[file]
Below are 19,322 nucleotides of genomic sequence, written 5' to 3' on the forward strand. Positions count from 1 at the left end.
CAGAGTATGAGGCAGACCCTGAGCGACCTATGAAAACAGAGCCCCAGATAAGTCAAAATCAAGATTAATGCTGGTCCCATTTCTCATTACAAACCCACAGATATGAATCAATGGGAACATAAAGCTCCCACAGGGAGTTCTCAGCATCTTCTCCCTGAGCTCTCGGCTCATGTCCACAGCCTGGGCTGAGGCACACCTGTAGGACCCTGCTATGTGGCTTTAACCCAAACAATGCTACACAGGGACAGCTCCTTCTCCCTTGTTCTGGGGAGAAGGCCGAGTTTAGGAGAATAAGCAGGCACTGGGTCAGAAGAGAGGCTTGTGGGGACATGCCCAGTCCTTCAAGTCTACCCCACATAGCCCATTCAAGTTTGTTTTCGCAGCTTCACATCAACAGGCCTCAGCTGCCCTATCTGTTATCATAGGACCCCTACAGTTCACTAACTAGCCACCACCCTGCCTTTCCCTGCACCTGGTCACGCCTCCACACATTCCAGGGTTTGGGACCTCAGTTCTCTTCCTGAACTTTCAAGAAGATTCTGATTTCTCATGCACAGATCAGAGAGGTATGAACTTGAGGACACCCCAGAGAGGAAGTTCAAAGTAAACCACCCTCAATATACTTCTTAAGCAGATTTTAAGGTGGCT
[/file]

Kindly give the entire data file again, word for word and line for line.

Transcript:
Below are 19,322 nucleotides of genomic sequence, written 5' to 3' on the forward strand. Positions count from 1 at the left end.
CAGAGTATGAGGCAGACCCTGAGCGACCTATGAAAACAGAGCCCCAGATAAGTCAAAATCAAGATTAATGCTGGTCCCATTTCTCATTACAAACCCACAGATATGAATCAATGGGAACATAAAGCTCCCACAGGGAGTTCTCAGCATCTTCTCCCTGAGCTCTCGGCTCATGTCCACAGCCTGGGCTGAGGCACACCTGTAGGACCCTGCTATGTGGCTTTAACCCAAACAATGCTACACAGGGACAGCTCCTTCTCCCTTGTTCTGGGGAGAAGGCCGAGTTTAGGAGAATAAGCAGGCACTGGGTCAGAAGAGAGGCTTGTGGGGACATGCCCAGTCCTTCAAGTCTACCCCACATAGCCCATTCAAGTTTGTTTTCGCAGCTTCACATCAACAGGCCTCAGCTGCCCTATCTGTTATCATAGGACCCCTACAGTTCACTAACTAGCCACCACCCTGCCTTTCCCTGCACCTGGTCACGCCTCCACACATTCCAGGGTTTGGGACCTCAGTTCTCTTCCTGAACTTTCAAGAAGATTCTGATTTCTCATGCACAGATCAGAGAGGTATGAACTTGAGGACACCCCAGAGAGGAAGTTCAAAGTAAACCACCCTCAATATACTTCTTAAGCAGATTTTAAGGTGGCT